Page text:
OVH has announced a name change for its annual Summit: Call it OVHCloud. One way to remember that OVH has evolved far beyond simple website hosting.
20 years after its first steps, OVH has come a long way and wants to make it known. The company announced on the occasion of its annual summit that its name was changing to become OVHCloud, a name change that better reflects the positioning and evolution of Octave Klaba’s founded company, which in recent years has become one of the most cloud giants in Europe.
“OVH started 20 years ago on the beginnings of service virtualization (PaaS, IaaS, SaaS and others). Today, it’s called the cloud and we want our brand to reflect this reality around the world, “said Michel Paulin, CEO of OVH in the press release on this occasion.
For OVHcloud, the challenge is to establish itself as the key player in the European cloud, at a time when the majority of the dominant players in the sector are American or Asian.
For this, the publisher proposes a strategy to multiply partnerships with third-party publishers offered on its platforms and promises to integrate between 50 and 100 new third-party software directly on its services over the next twelve months. This offer will offer software tools in SaaS and OVH will be responsible for billing and support. The company had already tried a first foray into this niche with its OVHMarket offer launched in 2018, but intends today to continue developing this aspect.
Not like the others
To distinguish itself from the competition, OVHcloud intends for a long time to play the card of data protection. Thus, the company recalls that its Hosted Private Cloud offer is vying for SecNumCloud certification, a certification issued by Anssi and which guarantees a high level of security requirements. The controversies regarding the American Cloud Act are indeed numerous: this piece of legislation allows US authorities to easily access data from customers of a US company.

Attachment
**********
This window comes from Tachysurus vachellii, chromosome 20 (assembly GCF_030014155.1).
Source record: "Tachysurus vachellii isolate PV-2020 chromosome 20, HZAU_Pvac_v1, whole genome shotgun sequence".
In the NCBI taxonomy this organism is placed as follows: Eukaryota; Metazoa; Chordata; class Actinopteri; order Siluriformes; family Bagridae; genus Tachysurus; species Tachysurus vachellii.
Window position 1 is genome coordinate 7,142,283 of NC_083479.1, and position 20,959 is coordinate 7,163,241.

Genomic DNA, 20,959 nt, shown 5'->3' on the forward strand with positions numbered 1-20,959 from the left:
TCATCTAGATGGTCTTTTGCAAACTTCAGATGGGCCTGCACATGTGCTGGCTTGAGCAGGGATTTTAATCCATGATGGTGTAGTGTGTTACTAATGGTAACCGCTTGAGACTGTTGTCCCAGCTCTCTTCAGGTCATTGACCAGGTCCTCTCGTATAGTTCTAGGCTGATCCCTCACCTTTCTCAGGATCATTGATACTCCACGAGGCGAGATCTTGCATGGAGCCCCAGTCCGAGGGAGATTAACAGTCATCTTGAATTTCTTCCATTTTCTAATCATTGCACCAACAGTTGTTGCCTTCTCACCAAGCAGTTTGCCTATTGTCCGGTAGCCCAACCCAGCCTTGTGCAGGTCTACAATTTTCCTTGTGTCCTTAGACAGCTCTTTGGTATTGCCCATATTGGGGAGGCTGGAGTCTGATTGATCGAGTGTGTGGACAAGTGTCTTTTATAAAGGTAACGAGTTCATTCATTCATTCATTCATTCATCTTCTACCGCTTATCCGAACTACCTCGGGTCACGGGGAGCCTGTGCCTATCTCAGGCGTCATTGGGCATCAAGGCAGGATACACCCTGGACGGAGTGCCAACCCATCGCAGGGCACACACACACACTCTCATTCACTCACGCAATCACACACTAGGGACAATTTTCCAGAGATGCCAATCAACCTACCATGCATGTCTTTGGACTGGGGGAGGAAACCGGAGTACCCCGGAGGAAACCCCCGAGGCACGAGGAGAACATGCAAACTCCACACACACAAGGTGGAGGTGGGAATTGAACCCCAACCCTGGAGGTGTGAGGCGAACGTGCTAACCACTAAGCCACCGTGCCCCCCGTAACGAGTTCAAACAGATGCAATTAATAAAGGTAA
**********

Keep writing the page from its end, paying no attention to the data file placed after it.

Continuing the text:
OVHcloud wants to play the card of the alternative: if the company does have a US subsidiary subject to cloud act, its European base allows it to offer alternative accommodation services for those who wish to escape the US regulations.
OVHCloud also plans to beef up its business offering: the company has announced a new 24-hour support offering for its corporate customers, as well as the extension of its Healthcare Data Hosting certification to its Bare Metal range. This range of “bare” servers will also be enriched by new offers that will offer servers equipped with Intel Cascadelake CPUs or AMD Epic Rome in its high-end versions.